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28 October 2014

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You are in: Humber > BBC Radio Humberside > CSV Action Desk > International visitors


International visitors

The BBC Open Centre in Hull played host to a group of migrant workers laerning about the media.

The ever helpful guides at the BBC Open Centre in Queens Gardens are used to welcoming individuals to the Centre who reflect Hull’s newly found cosmopolitan society.

Many are refugees from persecution in their homelands where their families still live, others are from new EC member countries in Eastern Europe making their special contribution to the local economy as well as supporting their families back home. As individual visitors to the Open Centre they use the free thirty minutes internet access provided by the BBC where the guides log them on to the net .

This usual routine was rocked on its heels when CSV Action Producer, Christine Barker was contacted by Oxfam Migrant Workers Project Co-ordinator, Farah Kurji. It was time to think big!

Farah had organised a media training course for migrant workers to be delivered by Hull College. The aim of the course was to ‘ get people to feel comfortable with the media’ which was where BBC Radio Humberside had been asked to help. The Station had agreed that on the final day of the course, all fifteen students plus the Hull College course staff, would be given an overview of the station’s operations and a guided tour of the BBC building, incorporating visits to the recording studios together with the use of recording equipment.

These tours are run like well oiled machines by the guides with this one being led by highly experienced Joan Venus-Evans with the highlight for some of the students of being seated in a Radio Presenter’s position and being photographed by their friends, no doubt to be whisked around the world in due course!

The make-up of the group was truly cosmopolitan with students from Palestine and Poland, Lithuania, and Kurdistan and Columbia and all with a spoken English ability which put many of us locals to shame. After completion of the tour we gathered together in the Open Centre classroom where our visitors were only too keen to interview each other on BBC recording equipment. With English as the common language I heard Milda from Lithuania interview Leonardo from Columbia and Akbar from Kurdistan quiz Aleksandra and Iwona from Poland. It made me realise how lucky we all are in speaking English and also how we ought to try harder with other languages.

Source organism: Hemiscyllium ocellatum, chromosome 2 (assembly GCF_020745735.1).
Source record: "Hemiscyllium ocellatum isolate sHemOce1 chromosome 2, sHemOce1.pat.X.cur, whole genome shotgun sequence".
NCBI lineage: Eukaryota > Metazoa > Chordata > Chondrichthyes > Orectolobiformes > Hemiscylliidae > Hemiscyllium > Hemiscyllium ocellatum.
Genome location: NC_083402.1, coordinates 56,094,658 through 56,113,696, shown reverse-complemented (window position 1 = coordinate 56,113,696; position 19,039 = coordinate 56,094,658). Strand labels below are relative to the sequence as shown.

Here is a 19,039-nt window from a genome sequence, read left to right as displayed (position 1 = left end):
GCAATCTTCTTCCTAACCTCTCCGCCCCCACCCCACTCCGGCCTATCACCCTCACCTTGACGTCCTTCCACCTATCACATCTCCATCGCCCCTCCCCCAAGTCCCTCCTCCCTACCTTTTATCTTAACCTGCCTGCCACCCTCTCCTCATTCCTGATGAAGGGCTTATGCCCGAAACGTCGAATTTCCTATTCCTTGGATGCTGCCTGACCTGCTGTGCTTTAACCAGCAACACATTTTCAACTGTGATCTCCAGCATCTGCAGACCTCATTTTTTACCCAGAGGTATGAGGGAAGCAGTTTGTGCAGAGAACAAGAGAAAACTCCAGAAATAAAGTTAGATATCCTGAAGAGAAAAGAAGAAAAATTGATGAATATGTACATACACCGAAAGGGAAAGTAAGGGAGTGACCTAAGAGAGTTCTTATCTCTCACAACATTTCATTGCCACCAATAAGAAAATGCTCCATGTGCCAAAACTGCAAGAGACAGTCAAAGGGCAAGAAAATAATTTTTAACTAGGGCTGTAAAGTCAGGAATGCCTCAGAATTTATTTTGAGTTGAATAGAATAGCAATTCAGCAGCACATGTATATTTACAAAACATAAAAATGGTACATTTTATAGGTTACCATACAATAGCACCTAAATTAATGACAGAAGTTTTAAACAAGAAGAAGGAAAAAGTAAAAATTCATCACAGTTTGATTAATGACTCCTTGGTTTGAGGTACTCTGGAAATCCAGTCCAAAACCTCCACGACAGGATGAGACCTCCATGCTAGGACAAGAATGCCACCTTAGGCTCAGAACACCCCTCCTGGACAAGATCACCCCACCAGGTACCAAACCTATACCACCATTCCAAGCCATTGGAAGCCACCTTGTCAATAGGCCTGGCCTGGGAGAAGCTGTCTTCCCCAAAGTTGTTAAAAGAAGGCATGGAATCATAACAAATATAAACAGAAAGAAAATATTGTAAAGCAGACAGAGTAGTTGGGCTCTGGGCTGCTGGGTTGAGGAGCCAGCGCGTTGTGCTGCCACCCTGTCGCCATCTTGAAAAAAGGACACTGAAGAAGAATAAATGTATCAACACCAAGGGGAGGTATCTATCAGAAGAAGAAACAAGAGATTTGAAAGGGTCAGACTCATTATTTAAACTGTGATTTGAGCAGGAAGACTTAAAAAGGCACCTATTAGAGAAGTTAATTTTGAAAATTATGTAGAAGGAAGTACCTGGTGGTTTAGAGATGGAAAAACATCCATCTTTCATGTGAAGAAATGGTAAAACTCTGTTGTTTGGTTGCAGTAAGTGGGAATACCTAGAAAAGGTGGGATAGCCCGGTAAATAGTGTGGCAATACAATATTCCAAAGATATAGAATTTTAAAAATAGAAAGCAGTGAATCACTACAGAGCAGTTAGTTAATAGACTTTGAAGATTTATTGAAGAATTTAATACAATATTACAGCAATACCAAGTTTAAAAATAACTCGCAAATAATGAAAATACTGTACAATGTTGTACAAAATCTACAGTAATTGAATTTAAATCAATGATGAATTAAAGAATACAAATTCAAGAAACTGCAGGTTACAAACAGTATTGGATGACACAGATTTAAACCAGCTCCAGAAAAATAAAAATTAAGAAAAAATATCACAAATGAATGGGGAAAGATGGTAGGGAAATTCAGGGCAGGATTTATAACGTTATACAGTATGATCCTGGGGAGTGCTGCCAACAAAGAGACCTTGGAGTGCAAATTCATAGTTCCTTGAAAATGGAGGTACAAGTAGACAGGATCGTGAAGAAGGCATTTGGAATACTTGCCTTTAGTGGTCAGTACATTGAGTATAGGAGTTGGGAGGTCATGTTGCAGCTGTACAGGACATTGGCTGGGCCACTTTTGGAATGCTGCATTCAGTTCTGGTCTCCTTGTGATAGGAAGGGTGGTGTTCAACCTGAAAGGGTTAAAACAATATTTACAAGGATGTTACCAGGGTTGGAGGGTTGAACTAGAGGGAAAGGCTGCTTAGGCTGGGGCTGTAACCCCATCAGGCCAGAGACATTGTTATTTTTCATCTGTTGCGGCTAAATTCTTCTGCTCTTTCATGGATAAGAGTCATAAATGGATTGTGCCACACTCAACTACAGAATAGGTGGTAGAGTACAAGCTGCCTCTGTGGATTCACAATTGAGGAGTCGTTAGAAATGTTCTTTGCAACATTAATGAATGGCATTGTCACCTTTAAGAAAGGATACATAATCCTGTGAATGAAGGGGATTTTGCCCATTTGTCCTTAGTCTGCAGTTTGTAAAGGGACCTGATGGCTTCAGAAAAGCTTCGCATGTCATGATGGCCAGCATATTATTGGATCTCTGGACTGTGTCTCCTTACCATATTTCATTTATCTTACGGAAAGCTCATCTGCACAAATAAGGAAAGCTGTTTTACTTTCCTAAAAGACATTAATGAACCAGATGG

Akbar (left) with course organiser Farah Kurji

From the five students I talked to I learned that they were all on an ESOL (English for Speakers of Other Languages) course also held at Hull College with an exam looming in the summer. They felt that being on the media course was a positive way of extending their knowledge of English and British culture. They’d arrived in Britain from varied backgrounds with the non EC students having trained as a farmer, a surgeon and a structional engineer. Sadly their skills were not being fully utilised for various reasons leaving them to perform more basic work here in the UK. The EC students were here to improve their English and gain specialist education skills which were either unavailable to them in their home countries or too costly. One or two intended to remain in the UK for a while whereas others wanted to return home to use their new skills.

Keenly observing and assisting the students with their radio interviewing techniques was Broadcast Journalist Lisa Crawford, famed for her talent spotting ability. Her finely honed skills soon zeroed in on two potential threats to Andy Comfort and Lara King who needed little persuasion to return and take part in a later programme.

With the evening over we were all thanked by our guests in both English and their mother tongues, with the jolly Akbar, a farmer from Kurdistan with a well developed sense of humour giving us the traditional Kurdish farmers farewell by wishing us ‘that our wives would always be fat and our cattle always fertile’. I think it was that way round but it didn’t matter.

We’d met a bunch of charming hard working strangers all eager to play their part in our society and we’d all learned from each other. I recall some really clever person once said ‘To teach is to be taught’, After our experience with this group, I couldn’t agree more.

last updated: 06/02/2008 at 10:33
created: 05/02/2008

You are in: Humber > BBC Radio Humberside > CSV Action Desk > International visitors

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